A recent study conducted at San José State University’s Mineta Transportation Institute looked at the experience from some 20,000 transit buses equipped with audio video equipment. The study found that the technology resulted in a 40% reduction in collisions per million miles traveled, and a 30% reduction in passenger injuries. They also reported findings of up to a 50% reduction in unsafe driving events.
In a background document issued with the 2014 Watchlist, the TSB notes that, in addition to accident investigation purposes, “the TSB also acknowledges the potential value of these devices if used in a non-punitive manner in the context of proactive safety management. The TSB is encouraged by the agreement on the fundamental need to capture the data, and is hopeful that outstanding differences can be resolved to allow use of on-board video and voice recordings as a reliable source of investigative and proactive safety management information.”
Currently, on-board recordings are privileged and can only be used for post occurrence investigations by the TSB. Therefore, legislative change is required in order for railways to be able to use this technology to prevent accidents and increase safety. We are anxious to work with the TSB for the legislative changes that are required so we can move forward.
President and CEO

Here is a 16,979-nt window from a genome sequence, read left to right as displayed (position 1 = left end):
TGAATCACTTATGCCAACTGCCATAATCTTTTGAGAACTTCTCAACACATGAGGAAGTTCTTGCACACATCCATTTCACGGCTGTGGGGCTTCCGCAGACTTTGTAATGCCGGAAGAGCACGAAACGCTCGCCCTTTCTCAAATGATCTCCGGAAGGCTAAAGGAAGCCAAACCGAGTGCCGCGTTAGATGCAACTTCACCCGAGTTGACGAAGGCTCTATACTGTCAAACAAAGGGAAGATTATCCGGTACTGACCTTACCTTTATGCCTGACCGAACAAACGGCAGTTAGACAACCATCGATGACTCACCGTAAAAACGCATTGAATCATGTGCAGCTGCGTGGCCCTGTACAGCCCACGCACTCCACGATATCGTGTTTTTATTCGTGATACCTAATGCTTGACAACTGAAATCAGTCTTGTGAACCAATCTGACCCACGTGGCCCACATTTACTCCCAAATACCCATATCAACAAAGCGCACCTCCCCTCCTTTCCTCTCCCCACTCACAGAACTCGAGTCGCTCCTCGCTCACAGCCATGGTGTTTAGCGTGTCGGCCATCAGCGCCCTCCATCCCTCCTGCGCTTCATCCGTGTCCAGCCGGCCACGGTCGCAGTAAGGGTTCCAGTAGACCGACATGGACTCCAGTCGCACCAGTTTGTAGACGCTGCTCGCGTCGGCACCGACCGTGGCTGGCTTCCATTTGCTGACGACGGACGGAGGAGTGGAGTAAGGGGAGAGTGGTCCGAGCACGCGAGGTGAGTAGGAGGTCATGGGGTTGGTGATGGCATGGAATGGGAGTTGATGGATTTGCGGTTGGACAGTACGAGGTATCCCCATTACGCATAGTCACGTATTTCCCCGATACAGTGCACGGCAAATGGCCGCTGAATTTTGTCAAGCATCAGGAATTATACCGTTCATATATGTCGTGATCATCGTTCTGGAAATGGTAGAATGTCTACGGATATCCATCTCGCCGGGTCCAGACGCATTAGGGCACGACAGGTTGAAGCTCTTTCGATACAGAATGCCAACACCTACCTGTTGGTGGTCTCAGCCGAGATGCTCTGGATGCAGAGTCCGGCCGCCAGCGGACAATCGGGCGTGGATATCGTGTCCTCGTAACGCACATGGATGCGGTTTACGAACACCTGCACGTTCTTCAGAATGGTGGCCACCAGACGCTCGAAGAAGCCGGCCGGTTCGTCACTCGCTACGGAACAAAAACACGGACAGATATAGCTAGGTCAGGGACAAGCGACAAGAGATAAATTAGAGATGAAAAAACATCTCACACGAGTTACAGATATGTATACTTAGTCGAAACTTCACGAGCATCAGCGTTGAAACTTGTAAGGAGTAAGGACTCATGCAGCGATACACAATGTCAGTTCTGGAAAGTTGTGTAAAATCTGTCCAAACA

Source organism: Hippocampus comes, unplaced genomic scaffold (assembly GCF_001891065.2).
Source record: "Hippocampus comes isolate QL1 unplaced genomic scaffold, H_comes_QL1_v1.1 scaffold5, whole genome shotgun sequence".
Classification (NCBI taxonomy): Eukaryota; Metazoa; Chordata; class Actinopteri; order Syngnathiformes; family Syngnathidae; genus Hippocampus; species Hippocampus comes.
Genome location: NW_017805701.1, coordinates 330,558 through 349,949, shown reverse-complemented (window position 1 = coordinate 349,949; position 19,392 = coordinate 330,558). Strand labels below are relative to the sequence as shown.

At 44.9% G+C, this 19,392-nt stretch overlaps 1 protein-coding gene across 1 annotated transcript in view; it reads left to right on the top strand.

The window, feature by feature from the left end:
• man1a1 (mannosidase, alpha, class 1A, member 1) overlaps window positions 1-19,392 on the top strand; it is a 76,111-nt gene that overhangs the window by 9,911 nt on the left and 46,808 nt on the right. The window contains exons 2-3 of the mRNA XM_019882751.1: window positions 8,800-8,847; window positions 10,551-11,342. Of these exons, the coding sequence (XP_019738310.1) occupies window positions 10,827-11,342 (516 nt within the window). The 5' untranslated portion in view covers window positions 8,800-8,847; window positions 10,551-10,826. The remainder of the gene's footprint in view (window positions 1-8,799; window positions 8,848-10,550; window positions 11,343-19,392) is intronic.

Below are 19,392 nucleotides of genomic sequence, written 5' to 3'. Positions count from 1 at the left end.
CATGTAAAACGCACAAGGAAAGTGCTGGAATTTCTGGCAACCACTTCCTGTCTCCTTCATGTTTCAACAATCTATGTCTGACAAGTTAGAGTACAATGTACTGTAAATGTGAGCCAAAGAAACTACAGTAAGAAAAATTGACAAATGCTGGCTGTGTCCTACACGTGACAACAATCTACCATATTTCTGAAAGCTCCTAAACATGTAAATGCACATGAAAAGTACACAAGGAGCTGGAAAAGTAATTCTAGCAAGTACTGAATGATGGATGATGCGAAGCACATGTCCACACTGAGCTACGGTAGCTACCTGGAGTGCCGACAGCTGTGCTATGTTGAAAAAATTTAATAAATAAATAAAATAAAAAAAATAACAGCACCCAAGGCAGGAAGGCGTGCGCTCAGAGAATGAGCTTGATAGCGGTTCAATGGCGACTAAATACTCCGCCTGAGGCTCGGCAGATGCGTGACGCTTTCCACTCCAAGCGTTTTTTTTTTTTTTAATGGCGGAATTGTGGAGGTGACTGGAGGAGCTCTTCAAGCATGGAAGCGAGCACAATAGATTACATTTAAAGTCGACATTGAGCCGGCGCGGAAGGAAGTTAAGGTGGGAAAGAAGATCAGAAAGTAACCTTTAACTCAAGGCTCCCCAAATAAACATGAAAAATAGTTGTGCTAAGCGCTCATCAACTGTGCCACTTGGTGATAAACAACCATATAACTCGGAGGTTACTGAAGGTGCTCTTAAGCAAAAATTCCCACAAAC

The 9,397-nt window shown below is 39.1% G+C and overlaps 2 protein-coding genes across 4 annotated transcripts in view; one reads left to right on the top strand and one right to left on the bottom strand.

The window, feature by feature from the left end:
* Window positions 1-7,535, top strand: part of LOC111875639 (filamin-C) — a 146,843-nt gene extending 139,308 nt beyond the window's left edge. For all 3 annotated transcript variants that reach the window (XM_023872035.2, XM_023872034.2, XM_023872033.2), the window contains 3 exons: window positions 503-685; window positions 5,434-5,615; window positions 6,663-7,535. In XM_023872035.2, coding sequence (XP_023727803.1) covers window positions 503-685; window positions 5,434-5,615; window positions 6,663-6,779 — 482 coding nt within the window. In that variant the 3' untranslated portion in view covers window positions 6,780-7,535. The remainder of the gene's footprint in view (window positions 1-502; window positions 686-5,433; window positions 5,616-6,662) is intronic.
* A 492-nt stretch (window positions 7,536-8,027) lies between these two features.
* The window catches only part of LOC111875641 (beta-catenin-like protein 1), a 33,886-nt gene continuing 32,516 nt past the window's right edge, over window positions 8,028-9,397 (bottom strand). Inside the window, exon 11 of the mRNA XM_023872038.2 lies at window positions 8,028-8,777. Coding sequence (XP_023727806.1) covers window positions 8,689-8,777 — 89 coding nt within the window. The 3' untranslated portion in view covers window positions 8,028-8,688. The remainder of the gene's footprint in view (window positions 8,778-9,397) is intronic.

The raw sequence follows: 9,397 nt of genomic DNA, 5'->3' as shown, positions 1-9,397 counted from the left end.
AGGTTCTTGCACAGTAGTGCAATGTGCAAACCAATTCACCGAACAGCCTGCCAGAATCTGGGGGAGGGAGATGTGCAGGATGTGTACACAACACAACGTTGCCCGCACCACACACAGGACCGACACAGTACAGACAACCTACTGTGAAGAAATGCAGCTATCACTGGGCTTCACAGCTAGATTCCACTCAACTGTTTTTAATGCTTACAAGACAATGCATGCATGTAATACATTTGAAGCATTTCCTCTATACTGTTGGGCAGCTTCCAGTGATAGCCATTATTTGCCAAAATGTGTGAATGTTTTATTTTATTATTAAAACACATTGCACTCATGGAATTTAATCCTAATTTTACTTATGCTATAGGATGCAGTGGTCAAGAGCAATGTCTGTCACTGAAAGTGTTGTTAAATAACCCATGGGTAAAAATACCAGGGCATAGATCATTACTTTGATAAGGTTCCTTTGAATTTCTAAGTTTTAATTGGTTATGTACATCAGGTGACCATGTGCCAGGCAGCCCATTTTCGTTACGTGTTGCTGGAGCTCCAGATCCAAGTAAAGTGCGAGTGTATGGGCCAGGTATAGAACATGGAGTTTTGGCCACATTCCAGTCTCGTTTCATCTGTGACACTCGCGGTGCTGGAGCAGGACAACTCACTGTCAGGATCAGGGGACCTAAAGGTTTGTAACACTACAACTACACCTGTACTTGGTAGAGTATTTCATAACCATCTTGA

Railway Association of Canada
OTTAWA, Nov. 26 – The Railway Association of Canada (RAC) today responded to both the multi-modal and rail-related issues identified in the Transportation Safety Board of Canada’s (TSB) 2014 Watchlist.
While federally-regulated railway companies are mandated to have safety management systems (SMS) in place, in its latest Watchlist, the TSB called on Transport Canada (TC) to require all modes of transportation to adopt a formalized process for proactively identifying and reducing risk. Canada’s railway industry supports measures to improve safety across the transportation sector, and it is working collaboratively with TC to revise SMS regulations, and to better understand, adopt and maintain safety culture.
RAC was also pleased that the TSB recognized the role that on-board video and voice recorders can play in proactive safety management. RAC applauds the TSB’s commitment to working with the railway sector to remove the legislative barriers currently preventing the use of this technology.
These devices address two of the TSB’s other Watchlist issues: following railway signal indications and railway crossing safety. Recordings could be used as an additional line of defence in ensuring that railway employees follow signals, which in turn would help reduce risk at crossings, where most accidents occur.
Finally, the TSB reiterated its recommendations about the transportation of flammable liquids by rail. One of RAC’s primary functions is to promote and continuously improve the safe handling of dangerous goods. The industry and its members are actively working with TC to identify the best ways of ensuring that flammable liquids are moved safely, beyond the temporary measures already in place.
Infographic: Rail safety in Canada.
Railway Association of Canada
About the Railway Association of Canada
The Railway Association of Canada (RAC) represents more than 50 freight and passenger railway companies that move 75 million people and $250 billion worth of goods in Canada each year. As the voice of Canada’s railway industry, RAC advocates on behalf of its members and associate members to ensure that the rail sector remains globally competitive, sustainable, and most importantly, safe. Learn more at railcandev.wpengine.com. Follow us on Twitter:@RailCanada or Facebook: www.facebook.com/RailCanada.